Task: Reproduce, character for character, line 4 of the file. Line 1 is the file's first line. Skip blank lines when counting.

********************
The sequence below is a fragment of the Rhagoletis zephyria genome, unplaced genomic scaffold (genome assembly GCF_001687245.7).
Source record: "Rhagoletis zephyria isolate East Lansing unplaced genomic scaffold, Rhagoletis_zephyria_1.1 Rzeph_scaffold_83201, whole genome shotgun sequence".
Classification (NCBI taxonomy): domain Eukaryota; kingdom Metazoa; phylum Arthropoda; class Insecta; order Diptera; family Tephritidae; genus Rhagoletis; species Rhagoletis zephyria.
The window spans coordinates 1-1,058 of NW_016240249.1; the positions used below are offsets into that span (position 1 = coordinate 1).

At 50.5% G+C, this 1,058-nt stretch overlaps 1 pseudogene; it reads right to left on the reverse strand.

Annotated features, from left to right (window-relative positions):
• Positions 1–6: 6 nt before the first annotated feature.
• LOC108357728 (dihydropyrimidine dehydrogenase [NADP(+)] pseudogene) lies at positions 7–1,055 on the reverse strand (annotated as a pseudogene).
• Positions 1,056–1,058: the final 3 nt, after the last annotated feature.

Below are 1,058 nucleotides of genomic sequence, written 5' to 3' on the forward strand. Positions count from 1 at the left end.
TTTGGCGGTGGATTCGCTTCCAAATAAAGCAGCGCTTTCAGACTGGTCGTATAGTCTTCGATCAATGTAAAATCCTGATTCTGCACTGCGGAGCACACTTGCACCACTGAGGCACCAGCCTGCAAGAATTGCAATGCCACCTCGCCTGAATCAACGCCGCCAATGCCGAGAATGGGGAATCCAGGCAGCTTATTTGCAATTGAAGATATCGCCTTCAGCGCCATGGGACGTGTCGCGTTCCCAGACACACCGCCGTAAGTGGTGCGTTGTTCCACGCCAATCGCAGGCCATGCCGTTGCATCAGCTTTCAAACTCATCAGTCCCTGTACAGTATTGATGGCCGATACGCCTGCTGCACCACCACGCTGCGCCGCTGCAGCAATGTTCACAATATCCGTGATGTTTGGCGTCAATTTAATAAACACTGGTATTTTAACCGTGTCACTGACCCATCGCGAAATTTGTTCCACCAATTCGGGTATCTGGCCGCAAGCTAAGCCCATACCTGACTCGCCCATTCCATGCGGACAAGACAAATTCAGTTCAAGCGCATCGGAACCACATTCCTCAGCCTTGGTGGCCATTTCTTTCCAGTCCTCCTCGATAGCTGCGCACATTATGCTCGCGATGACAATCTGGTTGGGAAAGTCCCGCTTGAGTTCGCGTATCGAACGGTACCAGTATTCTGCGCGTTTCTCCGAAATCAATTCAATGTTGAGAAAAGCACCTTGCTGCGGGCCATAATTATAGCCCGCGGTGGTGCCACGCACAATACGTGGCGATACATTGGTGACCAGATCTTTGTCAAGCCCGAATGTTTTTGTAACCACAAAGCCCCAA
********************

The window spans coordinates 1-1,058 of NW_016240249.1; the positions used below are offsets into that span (position 1 = coordinate 1).